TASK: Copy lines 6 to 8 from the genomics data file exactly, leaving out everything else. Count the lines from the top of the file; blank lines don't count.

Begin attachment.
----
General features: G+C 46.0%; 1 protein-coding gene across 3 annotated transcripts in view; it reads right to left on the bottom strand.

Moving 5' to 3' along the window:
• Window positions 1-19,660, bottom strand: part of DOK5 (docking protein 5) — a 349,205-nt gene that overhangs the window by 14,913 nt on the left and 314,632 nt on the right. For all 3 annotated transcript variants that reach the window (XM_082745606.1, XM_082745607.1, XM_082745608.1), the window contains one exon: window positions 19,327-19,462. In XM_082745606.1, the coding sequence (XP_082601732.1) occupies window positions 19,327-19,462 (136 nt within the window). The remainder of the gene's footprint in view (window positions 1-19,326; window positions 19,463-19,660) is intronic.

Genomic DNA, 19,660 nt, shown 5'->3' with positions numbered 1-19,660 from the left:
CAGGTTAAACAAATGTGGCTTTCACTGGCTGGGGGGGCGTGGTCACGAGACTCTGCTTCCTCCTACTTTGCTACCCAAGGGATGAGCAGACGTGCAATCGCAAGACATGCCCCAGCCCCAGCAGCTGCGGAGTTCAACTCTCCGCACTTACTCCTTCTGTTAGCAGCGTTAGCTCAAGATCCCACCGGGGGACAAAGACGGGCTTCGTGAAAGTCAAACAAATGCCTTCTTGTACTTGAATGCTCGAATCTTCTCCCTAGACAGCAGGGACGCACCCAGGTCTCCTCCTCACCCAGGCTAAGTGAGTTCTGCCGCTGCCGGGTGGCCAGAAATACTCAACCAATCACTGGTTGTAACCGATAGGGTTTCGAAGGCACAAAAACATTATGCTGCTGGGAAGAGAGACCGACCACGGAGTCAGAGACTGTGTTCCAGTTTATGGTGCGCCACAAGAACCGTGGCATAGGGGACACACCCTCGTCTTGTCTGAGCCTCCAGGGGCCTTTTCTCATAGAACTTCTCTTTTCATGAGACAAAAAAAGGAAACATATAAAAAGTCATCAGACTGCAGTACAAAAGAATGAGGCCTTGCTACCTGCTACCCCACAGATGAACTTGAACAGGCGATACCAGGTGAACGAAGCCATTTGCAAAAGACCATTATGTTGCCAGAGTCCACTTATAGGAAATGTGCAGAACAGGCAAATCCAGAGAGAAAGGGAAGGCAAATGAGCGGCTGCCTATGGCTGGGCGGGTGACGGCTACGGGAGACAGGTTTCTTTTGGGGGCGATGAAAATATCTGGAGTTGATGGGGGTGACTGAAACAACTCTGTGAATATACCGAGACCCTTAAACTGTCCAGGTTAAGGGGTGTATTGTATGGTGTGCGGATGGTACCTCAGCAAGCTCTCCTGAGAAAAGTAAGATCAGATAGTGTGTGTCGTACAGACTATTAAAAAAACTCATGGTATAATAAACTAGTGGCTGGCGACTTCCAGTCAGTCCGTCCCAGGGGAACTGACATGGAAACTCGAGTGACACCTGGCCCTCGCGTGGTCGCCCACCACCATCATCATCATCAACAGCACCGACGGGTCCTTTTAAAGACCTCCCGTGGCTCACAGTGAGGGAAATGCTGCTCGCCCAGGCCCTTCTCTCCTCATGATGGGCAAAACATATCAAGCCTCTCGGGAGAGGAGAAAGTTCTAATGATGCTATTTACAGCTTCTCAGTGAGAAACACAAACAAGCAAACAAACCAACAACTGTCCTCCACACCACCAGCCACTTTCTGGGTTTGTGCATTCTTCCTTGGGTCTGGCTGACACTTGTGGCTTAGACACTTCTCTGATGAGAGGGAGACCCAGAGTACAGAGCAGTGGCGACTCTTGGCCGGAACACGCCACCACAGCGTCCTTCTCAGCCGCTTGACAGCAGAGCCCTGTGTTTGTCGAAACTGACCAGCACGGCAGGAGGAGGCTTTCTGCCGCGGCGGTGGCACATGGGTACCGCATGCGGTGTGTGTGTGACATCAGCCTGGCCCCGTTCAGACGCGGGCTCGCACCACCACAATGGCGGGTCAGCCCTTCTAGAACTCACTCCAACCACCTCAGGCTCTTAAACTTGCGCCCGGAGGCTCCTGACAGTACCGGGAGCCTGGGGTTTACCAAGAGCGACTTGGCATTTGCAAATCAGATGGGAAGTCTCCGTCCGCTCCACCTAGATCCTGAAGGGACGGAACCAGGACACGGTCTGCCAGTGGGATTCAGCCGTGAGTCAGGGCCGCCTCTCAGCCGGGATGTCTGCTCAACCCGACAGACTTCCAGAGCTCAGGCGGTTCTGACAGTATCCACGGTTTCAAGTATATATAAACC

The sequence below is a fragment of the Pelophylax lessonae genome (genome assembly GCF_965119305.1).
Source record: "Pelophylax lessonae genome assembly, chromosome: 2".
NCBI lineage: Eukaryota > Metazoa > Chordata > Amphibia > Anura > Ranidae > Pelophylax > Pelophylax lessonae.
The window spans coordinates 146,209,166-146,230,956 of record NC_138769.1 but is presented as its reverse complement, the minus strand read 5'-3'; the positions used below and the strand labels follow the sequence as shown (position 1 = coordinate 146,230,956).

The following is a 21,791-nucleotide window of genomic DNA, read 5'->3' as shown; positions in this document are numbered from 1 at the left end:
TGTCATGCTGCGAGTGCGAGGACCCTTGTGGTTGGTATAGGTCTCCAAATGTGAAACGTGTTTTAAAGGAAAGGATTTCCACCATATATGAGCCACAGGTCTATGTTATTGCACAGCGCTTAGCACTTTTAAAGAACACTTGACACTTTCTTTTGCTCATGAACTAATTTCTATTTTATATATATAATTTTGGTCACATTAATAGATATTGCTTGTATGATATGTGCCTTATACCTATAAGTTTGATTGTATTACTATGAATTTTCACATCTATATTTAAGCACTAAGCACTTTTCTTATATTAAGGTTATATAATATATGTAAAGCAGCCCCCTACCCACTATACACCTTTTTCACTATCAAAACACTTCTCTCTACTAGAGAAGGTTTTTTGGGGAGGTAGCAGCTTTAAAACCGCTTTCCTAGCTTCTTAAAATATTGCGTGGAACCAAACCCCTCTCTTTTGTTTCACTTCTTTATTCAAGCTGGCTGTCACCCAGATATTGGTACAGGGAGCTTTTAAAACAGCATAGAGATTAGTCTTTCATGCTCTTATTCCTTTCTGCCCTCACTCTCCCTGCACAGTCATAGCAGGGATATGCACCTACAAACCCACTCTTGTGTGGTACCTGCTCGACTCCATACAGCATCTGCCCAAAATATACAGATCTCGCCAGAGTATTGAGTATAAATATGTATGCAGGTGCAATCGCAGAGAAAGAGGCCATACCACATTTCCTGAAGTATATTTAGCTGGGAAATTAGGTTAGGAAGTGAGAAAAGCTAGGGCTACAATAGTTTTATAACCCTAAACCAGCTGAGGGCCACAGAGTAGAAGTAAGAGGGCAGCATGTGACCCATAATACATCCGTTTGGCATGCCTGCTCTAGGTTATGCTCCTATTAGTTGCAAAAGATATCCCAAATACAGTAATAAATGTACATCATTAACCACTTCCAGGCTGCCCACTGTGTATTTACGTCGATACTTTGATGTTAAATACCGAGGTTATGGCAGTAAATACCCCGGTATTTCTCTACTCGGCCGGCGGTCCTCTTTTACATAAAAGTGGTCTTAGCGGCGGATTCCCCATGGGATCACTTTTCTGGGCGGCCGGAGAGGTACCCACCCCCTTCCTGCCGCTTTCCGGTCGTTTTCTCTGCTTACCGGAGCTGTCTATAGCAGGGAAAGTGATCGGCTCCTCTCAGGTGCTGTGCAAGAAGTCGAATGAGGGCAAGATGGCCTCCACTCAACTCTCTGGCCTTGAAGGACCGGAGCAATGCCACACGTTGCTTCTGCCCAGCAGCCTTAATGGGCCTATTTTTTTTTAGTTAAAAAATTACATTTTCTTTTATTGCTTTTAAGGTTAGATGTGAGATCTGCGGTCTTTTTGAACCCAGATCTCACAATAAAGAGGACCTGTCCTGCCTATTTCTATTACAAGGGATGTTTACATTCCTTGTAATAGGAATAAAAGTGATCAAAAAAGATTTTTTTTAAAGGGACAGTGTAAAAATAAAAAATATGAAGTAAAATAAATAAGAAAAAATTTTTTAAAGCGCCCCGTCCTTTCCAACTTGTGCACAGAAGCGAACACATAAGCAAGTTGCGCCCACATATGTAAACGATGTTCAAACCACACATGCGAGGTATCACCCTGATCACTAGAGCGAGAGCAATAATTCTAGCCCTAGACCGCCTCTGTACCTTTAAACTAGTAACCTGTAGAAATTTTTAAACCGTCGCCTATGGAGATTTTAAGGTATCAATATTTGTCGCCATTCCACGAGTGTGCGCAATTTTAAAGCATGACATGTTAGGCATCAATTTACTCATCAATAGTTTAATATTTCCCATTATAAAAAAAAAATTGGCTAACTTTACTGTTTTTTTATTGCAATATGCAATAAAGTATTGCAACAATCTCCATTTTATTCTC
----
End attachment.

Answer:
The sequence below is a fragment of the Pelophylax lessonae genome (genome assembly GCF_965119305.1).
Source record: "Pelophylax lessonae genome assembly, chromosome: 2".
NCBI lineage: Eukaryota > Metazoa > Chordata > Amphibia > Anura > Ranidae > Pelophylax > Pelophylax lessonae.